Siow: My biggest show yet
Last night's performance before 40,000 fans is a 'historical moment' for multi-award winning violinist
All she needs now is a waterproof violin.
Violinist Siow Lee Chin, who performed in front of a 40,000-strong crowd at last night's South-east Asia (SEA) Games Opening Ceremony, is a die-hard synchronised swimming fan.
While rooting for the newly crowned double gold medal-winning team over the past few days, an idea came to mind.
"(Some people) were saying that they should use a violinist to sprout out of the water," she said.
"So we're trying to figure out how we can get a waterproof violin."
In a glittering black and pink dress, she played her violin to a jazzed-up rendition of "You Raised Me Up" on stage at the National Stadium during Act 4 of the Opening Ceremony.
The act was to commemorate Singapore sporting legends and mentors for their influence on the current generation of athletes.
"The coaches are the unsung heroes for the athletes, so it's saluting the coaches for nurturing the Team Singapore and the various teams across the region," she said.
While Siow isn't an athlete herself, she knows all too well the hurdles athletes must overcome.
In 2012, she was involved in a car accident that left her with a broken left arm - the one she uses to hold the violin.
"The recovery (I went through) is very similar to what athletes go through, the striving back and picking up yourself, so when they invited me it resonated a lot with me," she said, stroking the scar on her left arm.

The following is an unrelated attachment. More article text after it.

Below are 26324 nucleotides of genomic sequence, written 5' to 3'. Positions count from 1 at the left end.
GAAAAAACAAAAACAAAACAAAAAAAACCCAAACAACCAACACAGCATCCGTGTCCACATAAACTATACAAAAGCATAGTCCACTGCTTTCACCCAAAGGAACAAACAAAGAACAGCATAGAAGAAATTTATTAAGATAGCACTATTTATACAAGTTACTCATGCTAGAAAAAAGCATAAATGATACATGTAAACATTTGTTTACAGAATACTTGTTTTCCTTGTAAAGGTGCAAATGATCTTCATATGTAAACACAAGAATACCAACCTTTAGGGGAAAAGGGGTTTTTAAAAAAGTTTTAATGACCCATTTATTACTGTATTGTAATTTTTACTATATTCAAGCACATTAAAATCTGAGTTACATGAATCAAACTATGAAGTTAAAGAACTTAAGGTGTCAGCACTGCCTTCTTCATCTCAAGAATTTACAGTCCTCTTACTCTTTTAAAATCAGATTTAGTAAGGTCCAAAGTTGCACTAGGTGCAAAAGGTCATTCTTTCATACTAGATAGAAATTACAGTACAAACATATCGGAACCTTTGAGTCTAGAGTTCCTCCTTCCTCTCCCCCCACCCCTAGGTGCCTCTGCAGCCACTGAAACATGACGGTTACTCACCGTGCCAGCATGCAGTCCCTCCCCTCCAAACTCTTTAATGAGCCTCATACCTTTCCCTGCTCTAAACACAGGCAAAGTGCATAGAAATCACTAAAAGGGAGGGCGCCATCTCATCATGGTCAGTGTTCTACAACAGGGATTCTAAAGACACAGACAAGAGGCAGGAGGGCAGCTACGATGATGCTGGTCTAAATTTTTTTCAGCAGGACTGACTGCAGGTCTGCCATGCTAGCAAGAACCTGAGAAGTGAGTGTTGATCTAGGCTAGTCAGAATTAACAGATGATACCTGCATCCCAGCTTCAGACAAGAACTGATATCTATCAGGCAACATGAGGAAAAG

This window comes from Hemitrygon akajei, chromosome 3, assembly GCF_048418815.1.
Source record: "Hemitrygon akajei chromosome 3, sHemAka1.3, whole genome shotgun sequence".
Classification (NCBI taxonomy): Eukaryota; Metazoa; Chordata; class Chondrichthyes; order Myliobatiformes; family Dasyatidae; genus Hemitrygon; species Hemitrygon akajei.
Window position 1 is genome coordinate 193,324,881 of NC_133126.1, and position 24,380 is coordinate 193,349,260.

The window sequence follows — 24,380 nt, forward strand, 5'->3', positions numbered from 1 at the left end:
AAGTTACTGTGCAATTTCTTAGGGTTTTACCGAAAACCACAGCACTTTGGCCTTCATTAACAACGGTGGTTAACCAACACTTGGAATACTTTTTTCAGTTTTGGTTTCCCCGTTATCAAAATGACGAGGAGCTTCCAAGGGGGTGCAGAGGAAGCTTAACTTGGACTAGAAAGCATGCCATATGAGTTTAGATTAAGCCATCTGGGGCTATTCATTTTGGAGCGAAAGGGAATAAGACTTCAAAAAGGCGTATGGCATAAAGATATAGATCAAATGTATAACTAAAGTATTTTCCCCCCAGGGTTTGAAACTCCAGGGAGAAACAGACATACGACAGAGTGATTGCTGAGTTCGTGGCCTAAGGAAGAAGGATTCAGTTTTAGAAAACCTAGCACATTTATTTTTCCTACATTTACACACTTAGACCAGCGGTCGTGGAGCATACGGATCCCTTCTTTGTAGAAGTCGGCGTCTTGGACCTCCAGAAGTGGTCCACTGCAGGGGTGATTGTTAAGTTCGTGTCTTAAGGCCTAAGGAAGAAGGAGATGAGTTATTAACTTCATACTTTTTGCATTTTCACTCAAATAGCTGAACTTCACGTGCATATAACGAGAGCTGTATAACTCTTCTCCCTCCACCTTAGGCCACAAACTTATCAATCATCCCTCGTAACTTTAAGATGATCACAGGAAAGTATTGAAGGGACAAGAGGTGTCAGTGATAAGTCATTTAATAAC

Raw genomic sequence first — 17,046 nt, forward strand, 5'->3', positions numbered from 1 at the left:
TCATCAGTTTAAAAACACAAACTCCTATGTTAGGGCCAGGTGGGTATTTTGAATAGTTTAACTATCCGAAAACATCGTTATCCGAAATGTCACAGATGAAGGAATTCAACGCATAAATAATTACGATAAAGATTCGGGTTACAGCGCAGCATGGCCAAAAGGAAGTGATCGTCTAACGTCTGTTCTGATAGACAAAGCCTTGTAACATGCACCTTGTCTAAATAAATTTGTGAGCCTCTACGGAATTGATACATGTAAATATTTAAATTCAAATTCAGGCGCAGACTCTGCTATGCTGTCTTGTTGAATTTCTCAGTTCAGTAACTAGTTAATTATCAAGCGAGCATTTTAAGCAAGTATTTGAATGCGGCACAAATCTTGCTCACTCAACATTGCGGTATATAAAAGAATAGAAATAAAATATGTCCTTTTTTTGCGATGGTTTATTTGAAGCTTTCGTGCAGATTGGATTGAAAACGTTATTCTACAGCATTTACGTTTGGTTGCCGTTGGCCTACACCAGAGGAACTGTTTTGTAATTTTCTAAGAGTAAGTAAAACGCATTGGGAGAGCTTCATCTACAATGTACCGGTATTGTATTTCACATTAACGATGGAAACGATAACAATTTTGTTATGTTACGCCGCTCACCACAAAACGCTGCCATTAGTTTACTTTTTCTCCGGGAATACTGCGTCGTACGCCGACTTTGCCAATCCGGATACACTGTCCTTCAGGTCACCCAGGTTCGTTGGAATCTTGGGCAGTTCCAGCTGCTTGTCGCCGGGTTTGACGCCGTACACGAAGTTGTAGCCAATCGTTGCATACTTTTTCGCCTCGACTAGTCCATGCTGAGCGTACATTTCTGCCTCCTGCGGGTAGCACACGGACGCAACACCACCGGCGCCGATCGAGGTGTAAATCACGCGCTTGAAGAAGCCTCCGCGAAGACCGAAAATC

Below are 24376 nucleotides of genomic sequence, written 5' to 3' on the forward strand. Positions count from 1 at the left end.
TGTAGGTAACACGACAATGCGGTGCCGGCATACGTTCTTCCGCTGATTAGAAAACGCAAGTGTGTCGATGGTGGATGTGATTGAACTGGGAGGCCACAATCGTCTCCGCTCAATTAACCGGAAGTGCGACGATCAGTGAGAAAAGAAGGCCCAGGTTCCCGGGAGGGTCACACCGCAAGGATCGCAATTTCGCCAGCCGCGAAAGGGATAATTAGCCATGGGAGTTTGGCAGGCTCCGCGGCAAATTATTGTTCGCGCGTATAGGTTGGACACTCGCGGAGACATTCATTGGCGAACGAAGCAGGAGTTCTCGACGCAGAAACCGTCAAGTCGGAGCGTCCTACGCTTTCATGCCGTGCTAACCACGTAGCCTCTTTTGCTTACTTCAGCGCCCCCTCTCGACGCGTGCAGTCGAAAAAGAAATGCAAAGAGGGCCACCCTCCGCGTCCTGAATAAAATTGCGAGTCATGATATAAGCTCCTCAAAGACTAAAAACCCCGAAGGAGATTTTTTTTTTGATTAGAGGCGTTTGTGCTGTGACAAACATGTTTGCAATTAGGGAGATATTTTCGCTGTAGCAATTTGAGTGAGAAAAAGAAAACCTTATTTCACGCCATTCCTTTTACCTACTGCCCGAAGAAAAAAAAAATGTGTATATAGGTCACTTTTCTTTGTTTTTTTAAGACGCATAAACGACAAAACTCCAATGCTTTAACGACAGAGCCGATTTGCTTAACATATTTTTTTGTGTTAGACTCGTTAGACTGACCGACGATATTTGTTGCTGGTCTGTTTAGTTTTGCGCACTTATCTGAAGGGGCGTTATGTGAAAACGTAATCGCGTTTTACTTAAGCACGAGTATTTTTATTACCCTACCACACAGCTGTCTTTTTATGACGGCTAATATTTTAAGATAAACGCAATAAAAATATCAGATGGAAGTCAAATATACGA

The 48-year-old is now a violin teacher and is based in both China and the United States.
Before entertaining the media in her changing room, she was busy sharing her excitement with her friends on Facebook.
She said: "I am totally excited. It's been 22 years since we last hosted the SEA Games and it's the 50th anniversary (of Singapore's independence). The timing couldn't be any better.
"This will be a historical moment for me, so I've been telling everyone and posting on Facebook."
Despite having performed in some of the world's biggest stages such as Carnegie Hall in New York and Japan's Osaka Symphony Hall, the multi-award winning violinist believes this was her biggest show yet.
"It's ranked way up there. It's not every day that I play on home ground with 40,000 people watching me.
"It's our 50th anniversary and this is to celebrate the young people," she said. "It's a great spirit and I'm very honoured."